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Author Topic: Jace is teaching you to paint since 2009!  (Read 1300 times)

Jace

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Jace is teaching you to paint since 2009!
« on: 04 Mar 2009, 08:49 »

WATCH THIS LINK: PAINTING
ASK QUESTIONS IF YOU DON'T GET IT.

I am here to help you.
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the_pied_piper

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Re: Jace is teaching you to paint since 2009!
« Reply #1 on: 04 Mar 2009, 08:55 »

For the base coat why can you not just use a large brush and paint the miniature in one stroke?
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Jace

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Re: Jace is teaching you to paint since 2009!
« Reply #2 on: 04 Mar 2009, 08:57 »

Excellent question: You don't want to obscure too much of the detail by applying too much paint in one go. Also, by using a smaller brush, you can leave a bit of black between different areas (for example, between straps and skin or armor and skin) to create a natural shading effect.
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Boro_Bandito

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Re: Jace is teaching you to paint since 2009!
« Reply #3 on: 04 Mar 2009, 09:01 »

Its true though, I usually use a larger hair brush than that for applaying the detail, the brush you were using there is usually about the size I get when I'm applying highlights to the model. I wish I still had my paint and brush kits, I had a five-hair little detail brush that was the best thing in the world. Of course, I haven't painted any warhammer or similar miniatures stuff in quite some time, like 4 years at least. I think I've got a poorly half-painted dwarf army somewhere in my closet...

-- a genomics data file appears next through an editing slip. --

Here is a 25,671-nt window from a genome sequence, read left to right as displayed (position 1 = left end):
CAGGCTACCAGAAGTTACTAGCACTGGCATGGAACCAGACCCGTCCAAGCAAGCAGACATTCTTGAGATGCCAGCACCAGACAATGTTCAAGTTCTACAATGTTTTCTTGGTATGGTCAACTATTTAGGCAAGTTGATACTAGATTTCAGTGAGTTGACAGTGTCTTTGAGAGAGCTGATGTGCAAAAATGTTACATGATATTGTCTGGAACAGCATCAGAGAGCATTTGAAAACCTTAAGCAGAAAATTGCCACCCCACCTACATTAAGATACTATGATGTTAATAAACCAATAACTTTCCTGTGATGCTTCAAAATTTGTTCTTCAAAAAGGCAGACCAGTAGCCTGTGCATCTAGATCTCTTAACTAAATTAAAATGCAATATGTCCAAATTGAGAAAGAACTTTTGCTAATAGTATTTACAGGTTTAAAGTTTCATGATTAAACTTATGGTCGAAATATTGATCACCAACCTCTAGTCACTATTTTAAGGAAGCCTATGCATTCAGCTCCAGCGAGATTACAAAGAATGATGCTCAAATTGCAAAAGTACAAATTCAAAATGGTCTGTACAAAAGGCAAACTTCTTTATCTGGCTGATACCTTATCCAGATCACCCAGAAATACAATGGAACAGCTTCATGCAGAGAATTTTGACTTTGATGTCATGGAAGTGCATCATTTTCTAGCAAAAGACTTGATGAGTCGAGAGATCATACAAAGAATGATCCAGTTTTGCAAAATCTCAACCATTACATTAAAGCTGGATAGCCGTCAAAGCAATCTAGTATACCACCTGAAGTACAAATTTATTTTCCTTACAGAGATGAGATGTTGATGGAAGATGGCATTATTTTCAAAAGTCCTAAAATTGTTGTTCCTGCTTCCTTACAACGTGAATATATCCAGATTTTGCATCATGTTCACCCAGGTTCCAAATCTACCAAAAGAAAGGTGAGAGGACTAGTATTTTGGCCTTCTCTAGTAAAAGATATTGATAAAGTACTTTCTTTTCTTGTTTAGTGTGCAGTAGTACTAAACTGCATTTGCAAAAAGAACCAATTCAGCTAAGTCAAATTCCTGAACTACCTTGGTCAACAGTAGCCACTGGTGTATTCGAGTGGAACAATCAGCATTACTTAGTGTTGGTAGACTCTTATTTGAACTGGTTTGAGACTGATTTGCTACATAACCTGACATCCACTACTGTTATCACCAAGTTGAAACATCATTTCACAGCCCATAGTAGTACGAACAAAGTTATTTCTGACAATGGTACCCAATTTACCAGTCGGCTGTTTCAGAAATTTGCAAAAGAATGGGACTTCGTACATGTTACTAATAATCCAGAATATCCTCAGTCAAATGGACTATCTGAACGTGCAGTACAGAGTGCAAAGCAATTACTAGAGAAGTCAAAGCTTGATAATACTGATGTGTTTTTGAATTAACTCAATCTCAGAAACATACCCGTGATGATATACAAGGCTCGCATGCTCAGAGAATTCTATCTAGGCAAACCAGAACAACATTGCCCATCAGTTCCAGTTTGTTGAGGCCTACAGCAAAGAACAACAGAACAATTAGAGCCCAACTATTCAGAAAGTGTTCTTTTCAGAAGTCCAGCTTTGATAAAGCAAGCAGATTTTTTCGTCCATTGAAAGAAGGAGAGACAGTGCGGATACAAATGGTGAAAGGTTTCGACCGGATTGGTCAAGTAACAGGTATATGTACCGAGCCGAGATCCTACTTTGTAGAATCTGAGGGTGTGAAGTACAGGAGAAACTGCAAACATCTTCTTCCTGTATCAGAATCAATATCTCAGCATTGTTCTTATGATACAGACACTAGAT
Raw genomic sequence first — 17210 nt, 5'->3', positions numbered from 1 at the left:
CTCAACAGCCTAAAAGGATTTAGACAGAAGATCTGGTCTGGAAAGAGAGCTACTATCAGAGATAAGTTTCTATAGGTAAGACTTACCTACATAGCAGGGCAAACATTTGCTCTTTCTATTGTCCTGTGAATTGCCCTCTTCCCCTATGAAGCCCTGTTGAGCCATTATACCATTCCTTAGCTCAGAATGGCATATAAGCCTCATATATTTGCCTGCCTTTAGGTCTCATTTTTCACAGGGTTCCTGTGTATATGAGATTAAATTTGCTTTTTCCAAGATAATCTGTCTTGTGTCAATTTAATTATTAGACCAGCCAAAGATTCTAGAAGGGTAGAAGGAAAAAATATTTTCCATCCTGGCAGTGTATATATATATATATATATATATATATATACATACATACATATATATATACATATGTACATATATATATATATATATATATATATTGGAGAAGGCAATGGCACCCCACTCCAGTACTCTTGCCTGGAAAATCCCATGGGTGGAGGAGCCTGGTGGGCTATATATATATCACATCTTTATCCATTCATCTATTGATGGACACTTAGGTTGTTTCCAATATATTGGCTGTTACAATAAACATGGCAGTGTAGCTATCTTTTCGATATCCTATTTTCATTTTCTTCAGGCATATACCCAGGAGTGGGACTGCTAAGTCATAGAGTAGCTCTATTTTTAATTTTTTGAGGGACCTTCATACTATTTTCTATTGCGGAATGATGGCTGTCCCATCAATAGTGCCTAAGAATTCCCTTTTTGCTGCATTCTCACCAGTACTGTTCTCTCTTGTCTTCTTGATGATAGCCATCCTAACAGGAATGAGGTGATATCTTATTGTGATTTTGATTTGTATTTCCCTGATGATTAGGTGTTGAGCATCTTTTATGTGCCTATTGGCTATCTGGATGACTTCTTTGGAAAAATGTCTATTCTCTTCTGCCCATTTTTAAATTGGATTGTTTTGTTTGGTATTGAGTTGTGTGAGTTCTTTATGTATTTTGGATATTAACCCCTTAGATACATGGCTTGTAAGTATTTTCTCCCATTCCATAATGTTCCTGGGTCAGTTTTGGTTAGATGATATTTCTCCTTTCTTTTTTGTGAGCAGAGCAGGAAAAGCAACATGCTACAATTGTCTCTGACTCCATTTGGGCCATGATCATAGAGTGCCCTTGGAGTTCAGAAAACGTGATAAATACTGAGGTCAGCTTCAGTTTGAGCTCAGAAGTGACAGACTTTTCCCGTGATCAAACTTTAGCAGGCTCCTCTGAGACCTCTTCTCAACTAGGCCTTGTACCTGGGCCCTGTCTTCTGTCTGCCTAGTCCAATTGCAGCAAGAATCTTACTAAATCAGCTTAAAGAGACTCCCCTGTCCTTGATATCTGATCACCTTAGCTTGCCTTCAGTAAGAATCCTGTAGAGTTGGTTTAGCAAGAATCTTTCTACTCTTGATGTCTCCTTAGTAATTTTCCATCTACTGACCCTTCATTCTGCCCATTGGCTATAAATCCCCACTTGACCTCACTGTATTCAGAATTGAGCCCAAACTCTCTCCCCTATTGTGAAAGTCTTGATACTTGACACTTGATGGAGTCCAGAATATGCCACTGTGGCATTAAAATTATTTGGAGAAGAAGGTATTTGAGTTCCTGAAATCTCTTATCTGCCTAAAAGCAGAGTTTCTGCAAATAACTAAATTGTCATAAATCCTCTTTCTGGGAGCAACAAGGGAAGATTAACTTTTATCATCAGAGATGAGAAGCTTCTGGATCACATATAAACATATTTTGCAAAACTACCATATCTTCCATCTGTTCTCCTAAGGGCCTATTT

Edit: The black basecoat is good for evil creatures, but for the "good guy" types I usually use a white base-coat with an ink wash. Its not as forgiving to the eyes as black paint is when you mess up or don't get enough paint on, but it shows in the end.
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Jace

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Re: Jace is teaching you to paint since 2009!
« Reply #4 on: 04 Mar 2009, 09:05 »

That is the brush that GW states is their "basecoat brush" I also have one of their "tank brush" sized brushes, I am used to painting entire models using just the basecoat brush or standard brush. Including fiddly details like eyes and teeth.

Basically, you don't need 9 different brushes to paint a model. Just one or two high quality ones. Protip: if you are spending less than a dollar on your brushes you are spending too little, if you are spending more than $4 per brush, you are spending too much.
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öde

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Re: Jace is teaching you to paint since 2009!
« Reply #5 on: 04 Mar 2009, 09:10 »

Needs more happy little accidents.
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Re: Jace is teaching you to paint since 2009!
« Reply #6 on: 04 Mar 2009, 09:20 »

There are a few typos in my original post there, I meant a larger hair brush for applying the base coat over the primer, not the details.

I agree that you don't have to have a ton of expensive brushes, but I like to switch up sizes out of boredom, using the smallest hair brush to paint the entire model can get really tedious really fast, and generally I only spend any amount of time on unique monsters/heroes or smaller sized groups. for the blocks of soldiers I can usually paint five in about an hour, the quality is admittedly less but they just aren't as important.
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Yeah, I mean, "I won't kill and eat you if you won't kill and eat me" is typically a ground rule for social groups.

Jace

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Re: Jace is teaching you to paint since 2009!